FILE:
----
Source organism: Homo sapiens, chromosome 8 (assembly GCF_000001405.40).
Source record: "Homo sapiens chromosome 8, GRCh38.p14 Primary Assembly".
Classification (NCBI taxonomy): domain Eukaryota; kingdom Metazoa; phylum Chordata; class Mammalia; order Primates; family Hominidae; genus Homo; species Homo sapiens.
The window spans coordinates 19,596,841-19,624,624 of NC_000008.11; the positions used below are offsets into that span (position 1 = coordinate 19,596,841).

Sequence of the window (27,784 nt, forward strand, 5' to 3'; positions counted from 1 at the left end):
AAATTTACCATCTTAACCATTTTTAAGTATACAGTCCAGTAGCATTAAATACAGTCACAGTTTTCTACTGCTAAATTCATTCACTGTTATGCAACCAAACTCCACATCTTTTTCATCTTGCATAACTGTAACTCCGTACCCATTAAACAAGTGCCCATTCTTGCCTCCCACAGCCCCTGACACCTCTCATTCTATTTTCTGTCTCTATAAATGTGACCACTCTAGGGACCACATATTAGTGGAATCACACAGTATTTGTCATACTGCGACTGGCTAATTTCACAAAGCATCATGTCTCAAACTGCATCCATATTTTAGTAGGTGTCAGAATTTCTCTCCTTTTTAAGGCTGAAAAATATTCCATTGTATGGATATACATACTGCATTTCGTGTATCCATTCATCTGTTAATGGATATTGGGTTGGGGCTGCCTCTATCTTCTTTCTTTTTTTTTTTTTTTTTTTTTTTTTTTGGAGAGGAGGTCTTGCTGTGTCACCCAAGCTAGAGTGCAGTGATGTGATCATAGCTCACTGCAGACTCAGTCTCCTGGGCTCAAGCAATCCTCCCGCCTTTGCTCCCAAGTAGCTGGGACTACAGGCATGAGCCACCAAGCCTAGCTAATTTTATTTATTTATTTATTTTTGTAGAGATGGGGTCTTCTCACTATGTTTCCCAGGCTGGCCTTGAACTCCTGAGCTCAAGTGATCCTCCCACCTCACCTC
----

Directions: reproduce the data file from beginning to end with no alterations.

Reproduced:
Source organism: Homo sapiens, chromosome 8 (assembly GCF_000001405.40).
Source record: "Homo sapiens chromosome 8, GRCh38.p14 Primary Assembly".
Classification (NCBI taxonomy): domain Eukaryota; kingdom Metazoa; phylum Chordata; class Mammalia; order Primates; family Hominidae; genus Homo; species Homo sapiens.
The window spans coordinates 19,596,841-19,624,624 of NC_000008.11; the positions used below are offsets into that span (position 1 = coordinate 19,596,841).

Sequence of the window (27,784 nt, forward strand, 5' to 3'; positions counted from 1 at the left end):
AAATTTACCATCTTAACCATTTTTAAGTATACAGTCCAGTAGCATTAAATACAGTCACAGTTTTCTACTGCTAAATTCATTCACTGTTATGCAACCAAACTCCACATCTTTTTCATCTTGCATAACTGTAACTCCGTACCCATTAAACAAGTGCCCATTCTTGCCTCCCACAGCCCCTGACACCTCTCATTCTATTTTCTGTCTCTATAAATGTGACCACTCTAGGGACCACATATTAGTGGAATCACACAGTATTTGTCATACTGCGACTGGCTAATTTCACAAAGCATCATGTCTCAAACTGCATCCATATTTTAGTAGGTGTCAGAATTTCTCTCCTTTTTAAGGCTGAAAAATATTCCATTGTATGGATATACATACTGCATTTCGTGTATCCATTCATCTGTTAATGGATATTGGGTTGGGGCTGCCTCTATCTTCTTTCTTTTTTTTTTTTTTTTTTTTTTTTTTTGGAGAGGAGGTCTTGCTGTGTCACCCAAGCTAGAGTGCAGTGATGTGATCATAGCTCACTGCAGACTCAGTCTCCTGGGCTCAAGCAATCCTCCCGCCTTTGCTCCCAAGTAGCTGGGACTACAGGCATGAGCCACCAAGCCTAGCTAATTTTATTTATTTATTTATTTTTGTAGAGATGGGGTCTTCTCACTATGTTTCCCAGGCTGGCCTTGAACTCCTGAGCTCAAGTGATCCTCCCACCTCACCTC